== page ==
It’s good to see that The Atlantic, once the literary home of Mark Twain, is publishing satire again. Caitlin Flanagan’s piece on the dangers of school gardens, “Cultivating Failure” (January/February Atlantic), is a brilliant parody of the angry illogic broadcast on Fox News. The idea that Alice Waters is responsible for poor reading scores in California (not the right-wing, anti-tax movement that has decimated the state’s educational system) perfectly captures the sort of thinking that has made Glenn Beck a best-selling author. I also enjoyed her suggestion that nutritional education for Hispanic children is racist (when perhaps half of those kids are expected to develop diabetes). Ms. Flanagan’s articles have always been provocative—but as this one demonstrates, she has learned how to be very funny.
New York, N.Y.
Caitlin Flanagan asks, “What evidence do we have that participation in one of these programs … improves a child’s chances of doing well on the state tests?” We have plenty of evidence. Here at UC Davis, the Center for Nutrition in Schools has documented that healthier children are the outcomes of good gardens. The California School Garden Network’s Web site lays out volumes of research supporting garden-based learning as a contributor to better academic achievement, improved behavior and attitudes, and enhanced nutritional knowledge. Ms. Flanagan’s lack of appreciation for the power of hands-on learning shows how little she understands about how children learn. I was offended by her ridicule of me and the gardens’ many supporters. Teachers are using the gritty earth of classroom gardens to teach English, language arts, math, history, and science. The gardens are living laboratories, and to students, they look a lot more real than a plastic chair, because they are.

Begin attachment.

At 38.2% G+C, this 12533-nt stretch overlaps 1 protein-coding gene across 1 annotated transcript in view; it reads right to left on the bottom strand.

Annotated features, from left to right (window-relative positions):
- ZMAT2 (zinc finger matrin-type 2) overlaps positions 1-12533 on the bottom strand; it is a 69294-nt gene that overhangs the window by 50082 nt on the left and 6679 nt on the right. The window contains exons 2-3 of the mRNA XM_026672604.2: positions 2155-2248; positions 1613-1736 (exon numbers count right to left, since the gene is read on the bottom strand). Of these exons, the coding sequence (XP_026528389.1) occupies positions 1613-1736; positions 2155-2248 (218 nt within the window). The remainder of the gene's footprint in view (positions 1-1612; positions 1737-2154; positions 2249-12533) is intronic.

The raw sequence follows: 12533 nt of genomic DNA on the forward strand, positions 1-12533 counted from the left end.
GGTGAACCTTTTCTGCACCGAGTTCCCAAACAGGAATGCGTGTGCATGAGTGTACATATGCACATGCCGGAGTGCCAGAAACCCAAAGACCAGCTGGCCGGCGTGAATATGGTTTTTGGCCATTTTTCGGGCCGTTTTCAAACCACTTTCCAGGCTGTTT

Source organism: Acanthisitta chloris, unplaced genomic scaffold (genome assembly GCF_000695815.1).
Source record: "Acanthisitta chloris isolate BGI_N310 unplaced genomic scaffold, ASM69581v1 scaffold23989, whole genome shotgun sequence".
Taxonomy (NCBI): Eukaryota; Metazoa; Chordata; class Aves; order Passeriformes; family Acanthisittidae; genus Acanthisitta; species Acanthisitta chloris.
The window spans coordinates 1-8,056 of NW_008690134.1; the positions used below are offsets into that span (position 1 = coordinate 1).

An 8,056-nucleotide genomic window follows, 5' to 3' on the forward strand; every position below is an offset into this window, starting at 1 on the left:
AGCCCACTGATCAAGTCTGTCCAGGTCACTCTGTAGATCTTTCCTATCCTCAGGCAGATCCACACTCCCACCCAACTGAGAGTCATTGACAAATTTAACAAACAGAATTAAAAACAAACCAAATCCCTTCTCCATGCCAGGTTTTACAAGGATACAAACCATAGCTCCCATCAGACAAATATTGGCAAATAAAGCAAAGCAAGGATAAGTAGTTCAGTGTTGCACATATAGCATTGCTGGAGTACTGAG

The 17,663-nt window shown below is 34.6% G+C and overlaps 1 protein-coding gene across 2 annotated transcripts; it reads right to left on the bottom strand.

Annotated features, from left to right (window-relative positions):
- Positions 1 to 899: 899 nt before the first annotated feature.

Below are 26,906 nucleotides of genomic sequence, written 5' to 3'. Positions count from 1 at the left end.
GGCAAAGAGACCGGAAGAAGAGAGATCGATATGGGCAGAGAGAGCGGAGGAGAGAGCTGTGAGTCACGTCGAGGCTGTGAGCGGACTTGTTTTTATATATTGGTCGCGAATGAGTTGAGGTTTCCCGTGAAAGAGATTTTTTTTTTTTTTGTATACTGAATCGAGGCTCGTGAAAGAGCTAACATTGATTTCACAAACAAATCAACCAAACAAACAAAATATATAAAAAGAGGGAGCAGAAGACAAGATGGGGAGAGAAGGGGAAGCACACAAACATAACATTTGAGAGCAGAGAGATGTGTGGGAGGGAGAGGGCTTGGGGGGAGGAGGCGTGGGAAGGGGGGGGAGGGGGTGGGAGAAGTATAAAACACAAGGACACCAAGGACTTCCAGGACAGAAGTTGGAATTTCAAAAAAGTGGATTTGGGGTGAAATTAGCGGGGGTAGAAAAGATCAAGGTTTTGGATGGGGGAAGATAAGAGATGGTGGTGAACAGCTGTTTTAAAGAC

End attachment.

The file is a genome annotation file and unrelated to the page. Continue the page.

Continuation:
Former California Superintendent of Public Instruction
Many subjects can be illustrated through a garden—biology and chemistry through study of soil and plants, as well as business through inventory, transportation, and sales of the produce. In my work at a special-ed school, I see kids who are jaded and unreachable through traditional classroom means come alive when digging in soil and watching seeds grow. It’s unfortunate that Ms. Flanagan doesn’t understand this joy. May her intellectual snobbery be sent to the compost bin.
Los Angeles, Calif.